- Contradictory to what one might think, even in a 24-hour care facility, such as a nursing home, you will not receive continuous 1 on 1 supervision or attention. In many cases the nursing assistant who helps you will also be covering up to 10-30 other residents so if you need assistance to go the bathroom you may be in for a very long wait!
- In Nursing Homes it is not uncommon to share a room with one or even two other people, with little more than a curtain between the beds for privacy.
- The unpleasant smells and/or the overwhelming smell of chemical cleaning agents found in some Nursing Homes can be off-putting for many people.
With regards to staying in your own home, the following aspects should be considered:
Potential Advantages of Living at Home
- You are able to remain in your own home, a familiar place full of the memories that define the essence of who you are – near your friends, family, neighbors, local stores and restaurants.
- In your own home you maintain autonomy over when and how you want to perform your daily activities.
- If you do need additional assistance you can personally select the caregivers, and they will be focused on your individual needs and wants (in contrast to a caregiver in a facility who may have 10-30 other people to attend to as well).
Potential Drawbacks of Living at Home
Studies indicate that most people would prefer to stay in their own home, however there can be some potential drawbacks to doing so. Below you will find a list of some of the drawbacks, as well as some possible remedies for helping you to overcome them.
- You may feel isolated if you can’t come and go independently due to stairs or lack of transportation. (Remedy: There are a variety of ramp or lift solutions that can be installed to help you get in & out of the house independently, and there are specialized transportation services for seniors that you can hire to help you get around town.)
- You may need to interview and manage the caregivers and/or personally set up meal services, laundry, cleaning, and transportation services. (Remedy: There are agencies that can provide full-service assistance in helping you manage these areas.)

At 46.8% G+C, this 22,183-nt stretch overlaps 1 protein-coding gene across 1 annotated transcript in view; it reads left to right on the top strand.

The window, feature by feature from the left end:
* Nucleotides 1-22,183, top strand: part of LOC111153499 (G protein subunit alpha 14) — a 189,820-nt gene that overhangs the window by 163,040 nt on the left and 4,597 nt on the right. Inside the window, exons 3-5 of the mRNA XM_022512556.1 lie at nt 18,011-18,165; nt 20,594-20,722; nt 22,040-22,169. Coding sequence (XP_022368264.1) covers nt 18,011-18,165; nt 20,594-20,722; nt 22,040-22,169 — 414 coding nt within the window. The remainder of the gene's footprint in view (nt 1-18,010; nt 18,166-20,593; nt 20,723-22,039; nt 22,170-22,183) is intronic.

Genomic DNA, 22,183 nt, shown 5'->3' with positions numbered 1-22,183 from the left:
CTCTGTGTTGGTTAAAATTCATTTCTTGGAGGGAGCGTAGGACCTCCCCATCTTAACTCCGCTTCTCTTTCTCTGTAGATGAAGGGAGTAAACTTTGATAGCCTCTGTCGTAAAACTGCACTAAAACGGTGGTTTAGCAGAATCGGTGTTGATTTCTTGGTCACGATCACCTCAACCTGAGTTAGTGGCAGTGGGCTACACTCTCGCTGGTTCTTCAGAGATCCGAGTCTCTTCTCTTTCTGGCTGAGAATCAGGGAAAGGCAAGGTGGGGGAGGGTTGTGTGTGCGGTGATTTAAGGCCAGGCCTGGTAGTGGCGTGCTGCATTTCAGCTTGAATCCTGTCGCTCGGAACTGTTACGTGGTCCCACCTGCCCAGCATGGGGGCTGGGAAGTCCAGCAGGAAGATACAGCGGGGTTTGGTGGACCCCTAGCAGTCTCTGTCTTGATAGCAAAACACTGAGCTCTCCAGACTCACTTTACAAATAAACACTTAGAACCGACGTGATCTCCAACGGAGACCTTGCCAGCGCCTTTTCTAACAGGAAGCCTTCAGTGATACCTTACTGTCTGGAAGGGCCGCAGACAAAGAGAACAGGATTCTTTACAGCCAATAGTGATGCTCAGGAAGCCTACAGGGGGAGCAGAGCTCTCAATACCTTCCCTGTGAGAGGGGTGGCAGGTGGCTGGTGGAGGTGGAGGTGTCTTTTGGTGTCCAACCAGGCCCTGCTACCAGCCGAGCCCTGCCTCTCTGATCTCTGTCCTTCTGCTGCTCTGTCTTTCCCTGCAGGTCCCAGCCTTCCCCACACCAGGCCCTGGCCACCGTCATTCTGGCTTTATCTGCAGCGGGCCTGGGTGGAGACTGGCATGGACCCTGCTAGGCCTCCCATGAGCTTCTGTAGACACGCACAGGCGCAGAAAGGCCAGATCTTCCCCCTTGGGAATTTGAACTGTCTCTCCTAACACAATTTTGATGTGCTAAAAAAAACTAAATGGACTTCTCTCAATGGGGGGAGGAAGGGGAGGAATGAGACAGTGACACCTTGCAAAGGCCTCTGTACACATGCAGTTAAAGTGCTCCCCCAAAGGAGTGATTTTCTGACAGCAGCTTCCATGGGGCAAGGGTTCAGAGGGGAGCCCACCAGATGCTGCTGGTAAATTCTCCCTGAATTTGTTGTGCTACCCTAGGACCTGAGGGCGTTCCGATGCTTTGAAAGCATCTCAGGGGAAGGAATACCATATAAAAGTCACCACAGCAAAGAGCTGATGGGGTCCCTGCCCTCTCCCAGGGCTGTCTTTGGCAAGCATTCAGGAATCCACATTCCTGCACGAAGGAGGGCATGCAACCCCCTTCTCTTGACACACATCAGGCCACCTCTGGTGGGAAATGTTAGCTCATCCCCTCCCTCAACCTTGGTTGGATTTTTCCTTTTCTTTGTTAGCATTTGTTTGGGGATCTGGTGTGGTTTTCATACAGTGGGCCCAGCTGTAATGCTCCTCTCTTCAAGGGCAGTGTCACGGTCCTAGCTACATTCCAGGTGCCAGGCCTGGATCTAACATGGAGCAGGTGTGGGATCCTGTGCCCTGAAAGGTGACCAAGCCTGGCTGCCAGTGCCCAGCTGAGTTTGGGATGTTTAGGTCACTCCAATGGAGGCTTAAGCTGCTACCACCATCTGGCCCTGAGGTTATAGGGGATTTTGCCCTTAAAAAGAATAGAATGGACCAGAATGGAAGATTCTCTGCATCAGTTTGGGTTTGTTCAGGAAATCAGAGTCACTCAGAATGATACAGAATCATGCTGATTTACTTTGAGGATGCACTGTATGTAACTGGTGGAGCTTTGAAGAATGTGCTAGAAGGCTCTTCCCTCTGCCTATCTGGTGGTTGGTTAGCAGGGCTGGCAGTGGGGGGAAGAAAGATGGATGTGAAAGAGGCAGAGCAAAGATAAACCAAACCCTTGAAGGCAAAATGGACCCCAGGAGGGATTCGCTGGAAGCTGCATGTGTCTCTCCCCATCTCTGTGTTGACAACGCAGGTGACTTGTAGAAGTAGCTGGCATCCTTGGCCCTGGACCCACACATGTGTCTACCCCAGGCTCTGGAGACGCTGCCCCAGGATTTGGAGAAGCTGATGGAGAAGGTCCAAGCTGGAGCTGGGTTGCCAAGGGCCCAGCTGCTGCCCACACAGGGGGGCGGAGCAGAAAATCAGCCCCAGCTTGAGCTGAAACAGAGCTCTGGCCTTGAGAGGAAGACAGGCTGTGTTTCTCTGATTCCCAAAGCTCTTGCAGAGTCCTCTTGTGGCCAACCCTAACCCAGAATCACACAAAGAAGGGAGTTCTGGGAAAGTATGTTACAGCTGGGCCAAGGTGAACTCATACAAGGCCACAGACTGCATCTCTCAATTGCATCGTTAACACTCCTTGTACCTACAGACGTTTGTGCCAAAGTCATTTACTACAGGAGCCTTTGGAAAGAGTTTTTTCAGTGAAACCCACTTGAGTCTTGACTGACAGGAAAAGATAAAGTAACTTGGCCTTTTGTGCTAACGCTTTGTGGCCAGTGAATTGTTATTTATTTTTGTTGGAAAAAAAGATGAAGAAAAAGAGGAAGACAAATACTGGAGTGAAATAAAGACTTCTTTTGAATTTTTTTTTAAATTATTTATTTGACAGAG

- You may need to rely extensively on family or friends for assistance. (Remedy: Home adaptations and the right equipment can substantially reduce your need to rely on family & friends.)
- The house and yard will require ongoing maintenance (Remedy: Hire someone to assist with the gardening and maintenance. If you are unable to afford to hire help, you may be a candidate to receive volunteer assistance from groups such as Rebuilding Together.)
- There is less supervision at home in the event of a fall or medical incident. (Remedy: There are various life alert systems available to assist you in getting help in the event of an emergency and there are also home safety sensors that can help in detecting falls.)
To learn about the financial aspects to take into consideration when making your decision about whether to stay at home or move to an assisted living facility, read Part II of this article .
More articles are steadily being added on the latest tips, tricks and technology to help you remain in your own home, so check back often or sign up for the Newsletter to be kept up to date when new posts are added.
More Topics You May Be Interested In:
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- Your Own Home vs. Assisted Living Facility: Cost Comparison
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- Invest in Your Independence
- Getting In & Out of the Bathtub: Benches, Lifts, and Transfer Chairs